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The Globe and Mail

B.C. teachers strike renders arts groups ‘collateral damage’

As if the labour disruption affecting public schools across British Columbia weren't distressing enough, consider the effect on arts groups. For some, it's significant.

"We're collateral damage," says Patrick McDonald, artistic director at Green Thumb Theatre, which develops and performs original Canadian plays for student audiences. It has cancelled its high school tour for the new play Still/Falling, about a 15-year-old girl with depression who starts cutting herself. In addition to the missed opportunity to deal with an important topic, the production would have employed four designers, an actor and a stage manager, and paid royalties for the playwright, actor Rachel Aberle.

Meanwhile the tour for its elementary school play, Showdown – which deals with the dangers of being competitive – has received only 37 bookings, down from a usual 90 or 100.

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The result? "We have a massive minimum $75,000 hole in our budget to make up," says Mr. McDonald, who is beginning to regret not cancelling the elementary school tour as well. With a budget of about $1-million, the company is taking a significant hit.

"This can actually threaten the existence of the organization at the end of the day. We can't let a group like Green Thumb or any of the other companies that produce quality work for young people in the province go down the tubes because of a labour dispute."

At Bard on the Beach, potential losses from the strike could be as high as $90,000, as Bard has consolidated its usual 14 student matinees into seven performances. In a regular September, Bard expects more than 7,500 students to attend. Right now there are 2,000 students booked in for those matinees – The Tempest and A Midsummer Night's Dream – and the numbers are still dropping.

On the other end of the theatre spectrum is the independent company Shameless Hussy Productions. With a planned tour of its award-winning one-woman play Dissolve, about date rape, the tiny company now has to shoulder the cost of sending the play to a few scattered non-B.C. public school bookings – a small fraction of the original planned tour. It's going to cost the company dearly, but cancelling is not an option.

"Credibility is so important when you're touring. All our shows tour, so if we have one show that breaks our name that's a significant blight," says Shameless Hussy co-founder Deb Pickman. The company is using fundraising revenues – targeted for development of a new play about sex trafficking in Vancouver – to pay for the tour. "We're stealing from Peter to pay Paul."

At Ms. Pickman's day job in communications at the University of British Columbia's theatre and film program, she is trying to help fill seats for the theatre program's coming production of Twelfth Night, where a large high school student turnout had been expected. Now she's part of "an intensive campaign" targeting private schools to try to fill those seats.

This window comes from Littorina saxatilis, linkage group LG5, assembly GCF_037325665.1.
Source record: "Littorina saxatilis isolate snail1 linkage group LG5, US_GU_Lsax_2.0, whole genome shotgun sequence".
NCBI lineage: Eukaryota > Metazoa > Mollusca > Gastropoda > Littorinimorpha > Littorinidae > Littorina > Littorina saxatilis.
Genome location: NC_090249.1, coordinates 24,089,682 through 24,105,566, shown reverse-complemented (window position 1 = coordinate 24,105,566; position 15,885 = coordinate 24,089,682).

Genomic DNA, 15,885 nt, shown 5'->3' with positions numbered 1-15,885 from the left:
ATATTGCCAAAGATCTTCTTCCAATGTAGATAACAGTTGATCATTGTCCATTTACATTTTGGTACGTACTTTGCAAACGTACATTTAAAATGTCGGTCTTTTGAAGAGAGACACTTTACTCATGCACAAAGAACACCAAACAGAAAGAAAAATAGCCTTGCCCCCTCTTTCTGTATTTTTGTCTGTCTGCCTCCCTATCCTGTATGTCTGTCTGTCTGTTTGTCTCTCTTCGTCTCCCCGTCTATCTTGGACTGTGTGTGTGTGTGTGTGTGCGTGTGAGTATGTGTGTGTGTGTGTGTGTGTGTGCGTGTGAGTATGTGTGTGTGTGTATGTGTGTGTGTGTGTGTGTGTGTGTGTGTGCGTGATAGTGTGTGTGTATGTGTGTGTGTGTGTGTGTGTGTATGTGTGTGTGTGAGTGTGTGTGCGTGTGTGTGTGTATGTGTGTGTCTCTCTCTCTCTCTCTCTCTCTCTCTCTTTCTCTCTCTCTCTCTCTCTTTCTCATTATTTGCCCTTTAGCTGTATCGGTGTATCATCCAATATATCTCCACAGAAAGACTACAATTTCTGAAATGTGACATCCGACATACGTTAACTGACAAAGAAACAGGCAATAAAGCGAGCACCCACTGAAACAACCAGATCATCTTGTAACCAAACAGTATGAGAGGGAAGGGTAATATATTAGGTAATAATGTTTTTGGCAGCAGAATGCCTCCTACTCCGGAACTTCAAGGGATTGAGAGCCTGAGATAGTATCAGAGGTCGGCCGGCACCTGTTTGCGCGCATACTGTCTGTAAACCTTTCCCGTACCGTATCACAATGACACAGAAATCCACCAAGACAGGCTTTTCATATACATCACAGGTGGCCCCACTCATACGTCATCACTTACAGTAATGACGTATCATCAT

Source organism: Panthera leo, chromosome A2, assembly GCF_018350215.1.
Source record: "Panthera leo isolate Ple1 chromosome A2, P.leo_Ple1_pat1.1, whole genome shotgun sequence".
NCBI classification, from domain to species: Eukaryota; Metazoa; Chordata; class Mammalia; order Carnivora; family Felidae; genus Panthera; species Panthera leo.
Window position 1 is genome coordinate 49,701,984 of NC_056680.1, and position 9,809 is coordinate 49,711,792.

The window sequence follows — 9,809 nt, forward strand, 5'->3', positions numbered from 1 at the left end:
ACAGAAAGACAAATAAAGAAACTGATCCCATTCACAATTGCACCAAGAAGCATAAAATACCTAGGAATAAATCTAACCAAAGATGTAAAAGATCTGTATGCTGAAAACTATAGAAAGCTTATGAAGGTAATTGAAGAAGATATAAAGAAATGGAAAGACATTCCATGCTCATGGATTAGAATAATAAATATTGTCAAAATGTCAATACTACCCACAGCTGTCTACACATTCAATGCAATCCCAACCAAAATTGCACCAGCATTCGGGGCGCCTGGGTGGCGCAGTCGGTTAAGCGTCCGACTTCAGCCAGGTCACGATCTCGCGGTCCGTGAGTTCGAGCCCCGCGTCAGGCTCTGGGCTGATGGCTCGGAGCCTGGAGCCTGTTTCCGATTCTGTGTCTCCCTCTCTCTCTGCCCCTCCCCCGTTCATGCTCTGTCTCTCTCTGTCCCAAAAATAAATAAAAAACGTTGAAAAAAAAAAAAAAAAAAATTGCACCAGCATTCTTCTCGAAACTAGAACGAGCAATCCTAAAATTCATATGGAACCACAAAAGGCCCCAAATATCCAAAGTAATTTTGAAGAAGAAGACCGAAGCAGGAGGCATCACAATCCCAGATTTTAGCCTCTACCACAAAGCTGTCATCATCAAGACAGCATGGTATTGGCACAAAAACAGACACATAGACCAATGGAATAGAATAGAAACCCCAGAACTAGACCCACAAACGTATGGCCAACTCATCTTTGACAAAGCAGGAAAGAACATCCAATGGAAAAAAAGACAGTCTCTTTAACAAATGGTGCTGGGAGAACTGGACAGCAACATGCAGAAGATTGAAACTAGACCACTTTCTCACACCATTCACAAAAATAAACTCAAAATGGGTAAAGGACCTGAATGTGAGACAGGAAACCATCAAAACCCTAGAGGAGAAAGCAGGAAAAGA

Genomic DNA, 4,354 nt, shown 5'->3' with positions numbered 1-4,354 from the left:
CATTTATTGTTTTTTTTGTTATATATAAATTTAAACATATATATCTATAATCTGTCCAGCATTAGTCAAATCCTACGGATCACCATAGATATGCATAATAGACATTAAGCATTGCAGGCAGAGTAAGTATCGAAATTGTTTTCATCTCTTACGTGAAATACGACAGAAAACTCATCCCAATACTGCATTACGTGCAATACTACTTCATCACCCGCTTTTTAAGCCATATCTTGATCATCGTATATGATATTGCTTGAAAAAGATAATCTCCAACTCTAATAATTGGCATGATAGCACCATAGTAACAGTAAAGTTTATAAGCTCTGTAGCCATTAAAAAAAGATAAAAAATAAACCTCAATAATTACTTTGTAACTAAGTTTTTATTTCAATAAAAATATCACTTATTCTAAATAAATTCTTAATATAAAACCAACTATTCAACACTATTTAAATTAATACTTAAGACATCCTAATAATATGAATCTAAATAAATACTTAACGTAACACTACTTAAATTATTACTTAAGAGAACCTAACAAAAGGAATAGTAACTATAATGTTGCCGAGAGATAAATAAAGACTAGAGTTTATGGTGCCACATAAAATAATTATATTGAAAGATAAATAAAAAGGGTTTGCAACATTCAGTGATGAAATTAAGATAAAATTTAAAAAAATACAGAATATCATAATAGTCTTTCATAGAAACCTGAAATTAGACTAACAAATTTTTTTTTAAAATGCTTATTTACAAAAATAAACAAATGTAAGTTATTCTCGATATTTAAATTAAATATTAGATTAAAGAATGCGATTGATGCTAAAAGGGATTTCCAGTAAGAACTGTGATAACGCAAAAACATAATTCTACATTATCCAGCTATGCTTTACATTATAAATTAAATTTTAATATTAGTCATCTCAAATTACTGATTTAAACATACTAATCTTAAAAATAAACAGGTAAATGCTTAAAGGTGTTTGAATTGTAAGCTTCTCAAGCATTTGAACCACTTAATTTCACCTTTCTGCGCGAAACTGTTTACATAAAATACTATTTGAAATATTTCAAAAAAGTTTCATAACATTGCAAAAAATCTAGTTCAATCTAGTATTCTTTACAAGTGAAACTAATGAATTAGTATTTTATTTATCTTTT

Vancouver Opera is also expecting problems filling seats set aside for students – 200 of them at this month's dress rehearsal for Carmen.

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Shane Koyczan's new opera Stickboy – about bullying – has its world premiere at Vancouver Opera this fall. But an Oct. 29 student matinee and the education programs around it are in jeopardy of being reduced or not running at all this fall. If the strike drags on, there may not be enough time to prepare students for the difficult subject matter addressed, says VO's director of marketing Doug Tuck.

The organization ArtStarts, which brings artists into schools for performances or residencies, is facing the possibility of delays, rescheduling or, worst-case scenario, cancellations. It's in a holding pattern right now – the phones are not ringing during the typically hectic back-to-school period – and they expect a busy time once the teachers return. "It's just more of a logistic mumbo-jumbo nightmare for us," says executive director Navida Nuraney.

Many organizations find themselves up against an uncertain calendar. "One of the challenges presented by this situation is that it's impossible to prepare a plan. You don't know when or whether school will be back in session, you don't know what a kind of drop-dead date is for teachers to plan and execute a field trip," says Hal Wake, artistic director with the Vancouver Writers Fest. Held Oct. 21-26, the festival includes weekday events for children – many of whom come from the public system. "So we are waiting. And we'll just have to be creative."

A concern for many arts groups is that the return to school will be chaotic, and as administrators work to put classes together and teachers scramble to get students caught up, there won't be time to attend a festival or work on a project with a professional artist, or do the prep work before seeing a play about date rape or an opera about bullying.

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